Depends on what you're objective is. I purchased a '99 S 420 upon lease return in 2001 (actual build date June 1998, placed in service Sept 1998, returned Sept 2001). The car retailed at $85,000, probably sold for something in the high 70s, and with 36,000 miles on it, I purchased it for about $42,000. The few things that needed fixing were done under warranty before the 4 year, 48,000 mile mark. Since then, other than eating tires and brakes, the vehicle seems very reliable. With about 55,000 miles on it, I've enjoyed two years of no payments, and if I keep it, having no monthly lease payments will become cheaper than leasing relatively soon. If you figure that an S 420 or 430 lease is probably around $800 per month (before taxes), and if the street value of my car is about $28,000 today, I've probably just passed break even, and I'm starting to save money. Assuming no major repairs, each day forward saves money. While I'll probably turn over the car, most luxury Mercedes buyers tend to hang onto their cars. If I were to keep this S Class (now has 55,000 miles, so I'm averaging 10,000 miles a year, for another 10 years, which the car could easily do, that will be a savings of over $100,000 in lease payments not made. You can do a lot of repairs to a 155,000 mile car over 10 years for $100,000 in lease payments NOT made.
And you still have the double glazed windows, supportive seating, and quality components of the old W140 class, designed in 1991 when Mercedes spent money on designing world class luxury barges, that never sold. Funny how current designs are headed back to bigger cars again.
Add pictures here
<% if( /^image/.test(type) ){ %>
<% } %>
<%-name%>
Add image file
Upload

MSRP for a 99 S430 was only about $69,000. Therefore the residual looks pretty good even now. The 16,000 overestimate of MSRP gives a very misleading result.
Bill Ditmire Ditmire Motorworks,Inc. 425 White Horse Pike Absecon,NJ 08201 http://www.ditmire.com 609-641-3392
Add pictures here
<% if( /^image/.test(type) ){ %>
<% } %>
<%-name%>
Add image file
Upload
Yes, that sounds about right. I bot a '99 S320 in March of 1998 (they released the '99's early). The car had a sticker of $65,000 and I paid $59,000. So 10 grand more for an S420 sounds about right...maybe even a bit high.

pretty
result.
Add pictures here
<% if( /^image/.test(type) ){ %>
<% } %>
<%-name%>
Add image file
Upload

bit
'99 S420 MSRP was $73,900 according to MB model overview: http://www.mbusa.com/brand/container.jsp?/starmark/overview/overview_engine.jsp?spec=2&subNav=overview&yearModelCode _S420&class_S&rnav2345678&menu=5_2
h
Add pictures here
<% if( /^image/.test(type) ){ %>
<% } %>
<%-name%>
Add image file
Upload
Yeah, and they were discounted 6-7 grand off sticker.

http://www.mbusa.com/brand/container.jsp?/starmark/overview/overview_engine.jsp?spec=2&subNav=overview&yearModelCode _S420&class_S&rnav2345678&menu=5_2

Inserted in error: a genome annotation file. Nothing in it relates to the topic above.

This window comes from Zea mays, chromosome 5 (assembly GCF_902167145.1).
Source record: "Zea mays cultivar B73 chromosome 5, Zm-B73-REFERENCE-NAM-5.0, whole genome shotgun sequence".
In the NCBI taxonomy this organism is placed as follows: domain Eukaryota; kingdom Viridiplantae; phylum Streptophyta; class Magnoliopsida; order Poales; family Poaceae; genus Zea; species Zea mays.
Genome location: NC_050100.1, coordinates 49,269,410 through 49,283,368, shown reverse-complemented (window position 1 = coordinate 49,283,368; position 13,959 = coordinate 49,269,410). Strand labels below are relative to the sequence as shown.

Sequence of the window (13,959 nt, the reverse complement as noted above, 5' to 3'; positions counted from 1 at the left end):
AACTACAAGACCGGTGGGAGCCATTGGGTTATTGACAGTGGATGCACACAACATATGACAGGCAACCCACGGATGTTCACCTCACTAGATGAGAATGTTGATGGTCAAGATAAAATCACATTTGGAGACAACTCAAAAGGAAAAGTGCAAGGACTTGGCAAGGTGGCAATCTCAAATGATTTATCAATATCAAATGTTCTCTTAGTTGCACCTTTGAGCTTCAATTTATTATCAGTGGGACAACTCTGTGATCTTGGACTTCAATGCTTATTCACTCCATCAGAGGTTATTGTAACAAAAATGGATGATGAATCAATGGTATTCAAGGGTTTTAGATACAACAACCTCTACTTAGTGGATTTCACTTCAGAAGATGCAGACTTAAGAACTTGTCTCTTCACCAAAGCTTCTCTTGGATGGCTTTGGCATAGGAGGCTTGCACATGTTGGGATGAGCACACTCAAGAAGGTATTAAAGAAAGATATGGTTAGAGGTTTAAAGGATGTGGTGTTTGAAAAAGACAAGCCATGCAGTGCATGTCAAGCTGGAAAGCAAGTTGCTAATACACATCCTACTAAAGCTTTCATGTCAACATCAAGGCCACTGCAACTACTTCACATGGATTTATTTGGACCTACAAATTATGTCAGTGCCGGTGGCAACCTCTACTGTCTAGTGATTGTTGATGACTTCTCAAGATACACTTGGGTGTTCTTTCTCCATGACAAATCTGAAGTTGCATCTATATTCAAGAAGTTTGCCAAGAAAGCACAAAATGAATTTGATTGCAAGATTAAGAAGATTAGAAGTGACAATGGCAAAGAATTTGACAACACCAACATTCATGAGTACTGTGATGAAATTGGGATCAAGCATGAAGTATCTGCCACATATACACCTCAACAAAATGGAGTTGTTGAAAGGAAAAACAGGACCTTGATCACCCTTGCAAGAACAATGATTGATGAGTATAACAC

Add pictures here
<% if( /^image/.test(type) ){ %>
<% } %>
<%-name%>
Add image file
Upload

pretty
result.
Mine is the 99 S420 with most of the goodies, including integral phone, etc. I think this was pre price drop. Am I wrong? Either way, I think the logic holds up.
Add pictures here
<% if( /^image/.test(type) ){ %>
<% } %>
<%-name%>
Add image file
Upload
Trust me, they may have put double-glazed glass in it, but they engineered savings into other areas that will cost you an arm and a leg between 50,000 and 100,000 miles. I had FOUR of those cars (all the six cylinder versions, but the same 140 car). And trust me, my neighbor driving the 1990 Lexus LS400 has spent ONLY A FRACTION of what I spent along the way, even with warranties. I'm now driving a new LS430 and looking forward to much less cost and aggravation.

warranty
it,
(before
Assuming
turn
If
10,000
will
Funny
Add pictures here
<% if( /^image/.test(type) ){ %>
<% } %>
<%-name%>
Add image file
Upload

I spent along the way, even with warranties. I'm now driving a new LS430 and looking forward to much less cost and aggravation. <
If you worked for a Lexus competitor, as I once did before retiring, the frustrating thing about all the Lexus customer & product data was that at three years in service Lexus LS's on average had fewer faults than did the comparable average Euro luxury car at 90 days. When doing some advanced market requirements research for my company I spent a few days at a major Lexus dealer in South Florida analyzing their resources. I noticed in their waiting area many plaques honoring owners of high mileage Lexus' vehicles, like 150k plus. Now, I know for MB this used to be a given, but to me it put the lie to a lot of talk that the LS's didn't hold up long term. Ain't true
Add pictures here
<% if( /^image/.test(type) ){ %>
<% } %>
<%-name%>
Add image file
Upload
Consumer Reports called the first 1990 LS400 the best mass-production vehicle ever made. Over the years later model LS cars have maintained that. I will say that the older LS400 cars were not quite to "S" Class standards. It was more competition against the "E" Class. After the 2001 LS430 debuted, it competes with the "S" Class, albeit just a fraction less leg room in the rear.

what
and
their
put
true
Add pictures here
<% if( /^image/.test(type) ){ %>
<% } %>
<%-name%>
Add image file
Upload
What were your expense items? I have the small V-8, but the electronics, hydraulics, and the like, are the same, I believe. I'd be interested in hearing your experiences.

lease
1998,
for
tires
monthly
you
a
Add pictures here
<% if( /^image/.test(type) ){ %>
<% } %>
<%-name%>
Add image file
Upload

Related Threads

    Motorsforum.com is a website by car enthusiasts for car enthusiasts. It is not affiliated with any of the car or spare part manufacturers or car dealers discussed here. All logos and trade names are the property of their respective owners.